“I have found the best way to give advice to your children is to find out what they want and then advise them to do it.” Harry Truman, 1884-1972
President ‘Harry’ was a smart parent.
When any of us ask for advice, aren’t we really asking for someone to encourage us in what we want to do? And sometimes, that’s a really good thing.
Take, for instance, the case of Anthony Hollander.
As a kid, Anthony had a sneaking suspicion he had a gift to heal people. He didn’t say it quite in those terms. In the words of his nine-year-old self, “I think I no how to make people or animals alive.”
If his grammar or spelling was any indication, adults might have begged to differ.
Fortunately, they didn’t.
Fortunately, in fact, some kind adults at a children’s TV show in 1973 merry old England recognized a certain passion in their young viewer. While they responded to Anthony’s note with a note of their own, they couldn’t supply him with his requested items:
1. Diagram of how evreything works. [inside youre body.]
2. Model of a heart split in half. [both halvs.]
3. The sort of sering they yous for cleaning ears. [Tsering must be very very clean.]
4. Tools for cutting people open.
5. Tools for stiches.
6. Fiberglass box, 8 foot tall, 3 foot width.
What they did provide Anthony was far more impactful.
They responded with a letter, acknowledging and applauding his enthusiasm.
It was the encouragement from that one letter that made a difference to not only Anthony, but consequently, to the world.
The TV show folks couldn’t possibly have known the future. But without their support, the world might not have benefited from Anthony’s dream to heal people, to make them alive, as he put it.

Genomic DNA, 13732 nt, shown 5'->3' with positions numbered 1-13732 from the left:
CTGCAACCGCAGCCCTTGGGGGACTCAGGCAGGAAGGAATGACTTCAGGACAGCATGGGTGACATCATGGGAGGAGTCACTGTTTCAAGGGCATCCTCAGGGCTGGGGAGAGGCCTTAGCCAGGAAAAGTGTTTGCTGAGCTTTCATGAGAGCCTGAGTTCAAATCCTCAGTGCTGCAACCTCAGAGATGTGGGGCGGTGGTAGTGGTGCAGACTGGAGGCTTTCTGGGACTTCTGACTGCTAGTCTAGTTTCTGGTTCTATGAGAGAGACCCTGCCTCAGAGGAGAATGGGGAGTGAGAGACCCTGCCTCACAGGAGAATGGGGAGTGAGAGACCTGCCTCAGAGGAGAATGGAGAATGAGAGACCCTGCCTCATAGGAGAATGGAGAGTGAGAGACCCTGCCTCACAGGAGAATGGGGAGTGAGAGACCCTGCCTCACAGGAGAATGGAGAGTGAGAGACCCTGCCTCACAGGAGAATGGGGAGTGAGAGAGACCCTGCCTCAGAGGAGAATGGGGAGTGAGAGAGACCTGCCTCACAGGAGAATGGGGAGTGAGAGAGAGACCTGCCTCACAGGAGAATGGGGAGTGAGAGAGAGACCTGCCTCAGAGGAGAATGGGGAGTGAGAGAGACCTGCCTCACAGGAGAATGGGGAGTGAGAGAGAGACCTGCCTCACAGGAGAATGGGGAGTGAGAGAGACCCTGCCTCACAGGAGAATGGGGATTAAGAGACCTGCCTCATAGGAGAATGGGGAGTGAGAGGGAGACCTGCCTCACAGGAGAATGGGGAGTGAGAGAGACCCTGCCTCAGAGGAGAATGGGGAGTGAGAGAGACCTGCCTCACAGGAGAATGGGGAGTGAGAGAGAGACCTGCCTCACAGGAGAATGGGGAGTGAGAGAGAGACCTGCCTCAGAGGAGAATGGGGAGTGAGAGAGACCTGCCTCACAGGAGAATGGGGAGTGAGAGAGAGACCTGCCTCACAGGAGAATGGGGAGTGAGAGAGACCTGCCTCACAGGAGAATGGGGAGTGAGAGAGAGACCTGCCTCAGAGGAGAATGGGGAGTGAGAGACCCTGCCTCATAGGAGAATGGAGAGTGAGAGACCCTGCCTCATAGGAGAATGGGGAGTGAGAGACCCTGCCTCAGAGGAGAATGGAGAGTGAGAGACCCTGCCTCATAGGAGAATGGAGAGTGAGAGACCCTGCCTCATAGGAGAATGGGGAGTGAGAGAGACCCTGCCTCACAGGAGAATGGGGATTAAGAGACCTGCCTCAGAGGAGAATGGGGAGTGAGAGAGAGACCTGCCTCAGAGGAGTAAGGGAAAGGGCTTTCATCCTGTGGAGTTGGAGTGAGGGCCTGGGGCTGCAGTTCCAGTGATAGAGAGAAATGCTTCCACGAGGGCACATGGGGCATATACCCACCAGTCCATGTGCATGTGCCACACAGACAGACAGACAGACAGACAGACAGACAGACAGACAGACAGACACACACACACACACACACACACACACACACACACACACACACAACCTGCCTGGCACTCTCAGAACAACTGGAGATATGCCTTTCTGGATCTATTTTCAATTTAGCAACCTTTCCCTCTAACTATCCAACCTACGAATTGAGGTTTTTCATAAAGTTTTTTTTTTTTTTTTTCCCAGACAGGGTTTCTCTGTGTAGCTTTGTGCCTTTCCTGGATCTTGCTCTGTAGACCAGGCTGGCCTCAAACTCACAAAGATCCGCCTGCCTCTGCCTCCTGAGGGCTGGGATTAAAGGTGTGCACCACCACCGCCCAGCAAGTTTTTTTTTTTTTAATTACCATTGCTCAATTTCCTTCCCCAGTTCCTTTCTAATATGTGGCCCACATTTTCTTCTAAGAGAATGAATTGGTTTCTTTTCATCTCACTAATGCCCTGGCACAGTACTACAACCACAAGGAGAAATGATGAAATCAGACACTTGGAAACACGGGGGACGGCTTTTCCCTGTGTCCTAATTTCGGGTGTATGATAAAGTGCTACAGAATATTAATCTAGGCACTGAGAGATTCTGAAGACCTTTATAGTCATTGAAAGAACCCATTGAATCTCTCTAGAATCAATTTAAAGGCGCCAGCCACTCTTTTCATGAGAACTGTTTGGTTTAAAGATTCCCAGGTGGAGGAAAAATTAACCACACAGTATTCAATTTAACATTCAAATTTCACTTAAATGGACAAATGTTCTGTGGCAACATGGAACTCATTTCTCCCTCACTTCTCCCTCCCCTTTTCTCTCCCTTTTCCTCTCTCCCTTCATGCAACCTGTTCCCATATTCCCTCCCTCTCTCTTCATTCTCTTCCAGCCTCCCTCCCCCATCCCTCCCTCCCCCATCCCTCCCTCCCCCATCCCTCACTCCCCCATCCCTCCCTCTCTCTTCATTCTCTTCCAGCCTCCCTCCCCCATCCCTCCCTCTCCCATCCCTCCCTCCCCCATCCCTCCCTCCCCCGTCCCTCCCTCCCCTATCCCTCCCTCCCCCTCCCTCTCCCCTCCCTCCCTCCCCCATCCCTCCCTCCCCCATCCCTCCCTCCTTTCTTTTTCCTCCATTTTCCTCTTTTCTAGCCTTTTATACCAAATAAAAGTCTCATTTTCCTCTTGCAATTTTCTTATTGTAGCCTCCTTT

Anthony Hollander grew up to be a professor of rheumatology and tissue engineering at the University of Bristol in England. His work played a pivotal role in a 2008 ground breaking surgery. He helped grow the cells for the first successful implantation of an artificially grown windpipe into a 30-year-old Columbian mother.
The news about the windpipe itself was of extra special interest to this patient-author who has some issues with her own.
Anthony has this to say about the encouraging note he received decades ago:
“If [the] letter had shown any hint of ridicule or disbelief I might perhaps never have trained to become a medical scientist or been driven to achieve the impossible dream, and really make a difference to a human being’s life. I remember being thrilled at the time to have been taken seriously. Actually, even nowadays I am thrilled when people take my ideas seriously.”
Think you can’t, or don’t, change the world? You do with your own actions, and maybe with words you say to someone who fosters them for decades to come.
P.S. For more of the story, visit: http://www.lettersofnote.com/2011/03/i-think-i-no-how-to-make-people-or.html
Psst…wondering, like me, what a sering is? A syringe, of course!
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